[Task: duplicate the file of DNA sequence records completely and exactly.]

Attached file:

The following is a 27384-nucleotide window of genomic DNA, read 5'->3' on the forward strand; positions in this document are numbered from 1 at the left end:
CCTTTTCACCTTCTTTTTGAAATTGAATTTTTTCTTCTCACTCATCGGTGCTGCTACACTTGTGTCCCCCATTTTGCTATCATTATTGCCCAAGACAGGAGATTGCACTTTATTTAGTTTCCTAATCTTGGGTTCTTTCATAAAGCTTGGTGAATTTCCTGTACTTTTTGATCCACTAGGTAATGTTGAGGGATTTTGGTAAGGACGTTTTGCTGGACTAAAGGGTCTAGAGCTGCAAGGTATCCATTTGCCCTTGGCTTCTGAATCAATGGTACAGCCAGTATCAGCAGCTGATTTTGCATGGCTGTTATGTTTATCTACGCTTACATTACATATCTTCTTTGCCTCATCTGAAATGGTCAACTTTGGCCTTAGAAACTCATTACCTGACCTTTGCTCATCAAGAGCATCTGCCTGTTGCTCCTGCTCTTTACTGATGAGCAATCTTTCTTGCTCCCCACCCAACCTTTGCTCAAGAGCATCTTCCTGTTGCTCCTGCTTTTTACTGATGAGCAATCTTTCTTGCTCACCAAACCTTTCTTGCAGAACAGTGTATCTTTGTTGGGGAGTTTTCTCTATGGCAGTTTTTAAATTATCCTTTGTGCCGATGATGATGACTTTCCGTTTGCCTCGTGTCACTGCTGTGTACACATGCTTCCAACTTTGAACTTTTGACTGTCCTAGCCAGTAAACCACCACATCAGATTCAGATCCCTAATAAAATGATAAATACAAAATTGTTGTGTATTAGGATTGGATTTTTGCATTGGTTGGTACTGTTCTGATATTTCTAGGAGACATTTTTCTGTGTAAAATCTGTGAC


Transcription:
The following is a 27384-nucleotide window of genomic DNA, read 5'->3' on the forward strand; positions in this document are numbered from 1 at the left end:
CCTTTTCACCTTCTTTTTGAAATTGAATTTTTTCTTCTCACTCATCGGTGCTGCTACACTTGTGTCCCCCATTTTGCTATCATTATTGCCCAAGACAGGAGATTGCACTTTATTTAGTTTCCTAATCTTGGGTTCTTTCATAAAGCTTGGTGAATTTCCTGTACTTTTTGATCCACTAGGTAATGTTGAGGGATTTTGGTAAGGACGTTTTGCTGGACTAAAGGGTCTAGAGCTGCAAGGTATCCATTTGCCCTTGGCTTCTGAATCAATGGTACAGCCAGTATCAGCAGCTGATTTTGCATGGCTGTTATGTTTATCTACGCTTACATTACATATCTTCTTTGCCTCATCTGAAATGGTCAACTTTGGCCTTAGAAACTCATTACCTGACCTTTGCTCATCAAGAGCATCTGCCTGTTGCTCCTGCTCTTTACTGATGAGCAATCTTTCTTGCTCCCCACCCAACCTTTGCTCAAGAGCATCTTCCTGTTGCTCCTGCTTTTTACTGATGAGCAATCTTTCTTGCTCACCAAACCTTTCTTGCAGAACAGTGTATCTTTGTTGGGGAGTTTTCTCTATGGCAGTTTTTAAATTATCCTTTGTGCCGATGATGATGACTTTCCGTTTGCCTCGTGTCACTGCTGTGTACACATGCTTCCAACTTTGAACTTTTGACTGTCCTAGCCAGTAAACCACCACATCAGATTCAGATCCCTAATAAAATGATAAATACAAAATTGTTGTGTATTAGGATTGGATTTTTGCATTGGTTGGTACTGTTCTGATATTTCTAGGAGACATTTTTCTGTGTAAAATCTGTGAC